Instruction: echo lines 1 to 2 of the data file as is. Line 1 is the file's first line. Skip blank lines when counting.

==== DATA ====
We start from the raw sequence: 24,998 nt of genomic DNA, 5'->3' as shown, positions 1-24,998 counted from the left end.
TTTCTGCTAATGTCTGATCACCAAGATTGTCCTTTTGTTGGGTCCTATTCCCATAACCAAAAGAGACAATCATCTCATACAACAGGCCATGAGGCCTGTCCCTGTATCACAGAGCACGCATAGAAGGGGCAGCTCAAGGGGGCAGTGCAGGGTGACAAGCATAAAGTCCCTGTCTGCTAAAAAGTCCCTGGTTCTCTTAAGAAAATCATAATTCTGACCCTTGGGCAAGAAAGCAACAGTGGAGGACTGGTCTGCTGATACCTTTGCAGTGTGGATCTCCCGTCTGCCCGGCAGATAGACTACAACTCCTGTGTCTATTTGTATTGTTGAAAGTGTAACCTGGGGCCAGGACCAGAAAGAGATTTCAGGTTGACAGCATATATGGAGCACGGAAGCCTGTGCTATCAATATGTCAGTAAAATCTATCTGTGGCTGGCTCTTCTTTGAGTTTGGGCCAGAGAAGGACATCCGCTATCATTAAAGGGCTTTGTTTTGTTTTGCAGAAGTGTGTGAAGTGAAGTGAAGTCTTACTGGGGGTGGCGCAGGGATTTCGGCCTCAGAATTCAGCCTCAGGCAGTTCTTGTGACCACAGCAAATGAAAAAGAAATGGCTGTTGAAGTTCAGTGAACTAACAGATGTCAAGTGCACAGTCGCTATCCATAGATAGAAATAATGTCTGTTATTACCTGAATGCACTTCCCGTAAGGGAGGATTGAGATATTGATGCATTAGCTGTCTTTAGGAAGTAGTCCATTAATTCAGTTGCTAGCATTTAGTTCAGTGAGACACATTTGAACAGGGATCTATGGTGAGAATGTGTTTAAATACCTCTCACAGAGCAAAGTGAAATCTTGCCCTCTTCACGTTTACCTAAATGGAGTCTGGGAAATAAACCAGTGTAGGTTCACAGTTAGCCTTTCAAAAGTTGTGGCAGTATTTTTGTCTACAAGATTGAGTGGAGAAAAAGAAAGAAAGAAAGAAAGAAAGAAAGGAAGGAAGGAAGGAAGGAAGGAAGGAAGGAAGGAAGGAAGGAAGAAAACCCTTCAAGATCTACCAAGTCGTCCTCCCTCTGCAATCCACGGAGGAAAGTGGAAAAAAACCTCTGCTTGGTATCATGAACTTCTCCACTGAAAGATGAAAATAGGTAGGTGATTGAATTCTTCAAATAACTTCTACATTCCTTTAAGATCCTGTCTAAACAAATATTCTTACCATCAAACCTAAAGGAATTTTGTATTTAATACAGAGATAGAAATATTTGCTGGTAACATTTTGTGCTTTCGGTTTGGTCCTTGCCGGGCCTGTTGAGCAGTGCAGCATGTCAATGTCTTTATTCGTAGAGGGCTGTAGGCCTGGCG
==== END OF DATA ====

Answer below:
We start from the raw sequence: 24,998 nt of genomic DNA, 5'->3' as shown, positions 1-24,998 counted from the left end.
TTTCTGCTAATGTCTGATCACCAAGATTGTCCTTTTGTTGGGTCCTATTCCCATAACCAAAAGAGACAATCATCTCATACAACAGGCCATGAGGCCTGTCCCTGTATCACAGAGCACGCATAGAAGGGGCAGCTCAAGGGGGCAGTGCAGGGTGACAAGCATAAAGTCCCTGTCTGCTAAAAAGTCCCTGGTTCTCTTAAGAAAATCATAATTCTGACCCTTGGGCAAGAAAGCAACAGTGGAGGACTGGTCTGCTGATACCTTTGCAGTGTGGATCTCCCGTCTGCCCGGCAGATAGACTACAACTCCTGTGTCTATTTGTATTGTTGAAAGTGTAACCTGGGGCCAGGACCAGAAAGAGATTTCAGGTTGACAGCATATATGGAGCACGGAAGCCTGTGCTATCAATATGTCAGTAAAATCTATCTGTGGCTGGCTCTTCTTTGAGTTTGGGCCAGAGAAGGACATCCGCTATCATTAAAGGGCTTTGTTTTGTTTTGCAGAAGTGTGTGAAGTGAAGTGAAGTCTTACTGGGGGTGGCGCAGGGATTTCGGCCTCAGAATTCAGCCTCAGGCAGTTCTTGTGACCACAGCAAATGAAAAAGAAATGGCTGTTGAAGTTCAGTGAACTAACAGATGTCAAGTGCACAGTCGCTATCCATAGATAGAAATAATGTCTGTTATTACCTGAATGCACTTCCCGTAAGGGAGGATTGAGATATTGATGCATTAGCTGTCTTTAGGAAGTAGTCCATTAATTCAGTTGCTAGCATTTAGTTCAGTGAGACACATTTGAACAGGGATCTATGGTGAGAATGTGTTTAAATACCTCTCACAGAGCAAAGTGAAATCTTGCCCTCTTCACGTTTACCTAAATGGAGTCTGGGAAATAAACCAGTGTAGGTTCACAGTTAGCCTTTCAAAAGTTGTGGCAGTATTTTTGTCTACAAGATTGAGTGGAGAAAAAGAAAGAAAGAAAGAAAGAAAGAAAGGAAGGAAGGAAGGAAGGAAGGAAGGAAGGAAGGAAGGAAGGAAGAAAACCCTTCAAGATCTACCAAGTCGTCCTCCCTCTGCAATCCACGGAGGAAAGTGGAAAAAAACCTCTGCTTGGTATCATGAACTTCTCCACTGAAAGATGAAAATAGGTAGGTGATTGAATTCTTCAAATAACTTCTACATTCCTTTAAGATCCTGTCTAAACAAATATTCTTACCATCAAACCTAAAGGAATTTTGTATTTAATACAGAGATAGAAATATTTGCTGGTAACATTTTGTGCTTTCGGTTTGGTCCTTGCCGGGCCTGTTGAGCAGTGCAGCATGTCAATGTCTTTATTCGTAGAGGGCTGTAGGCCTGGCG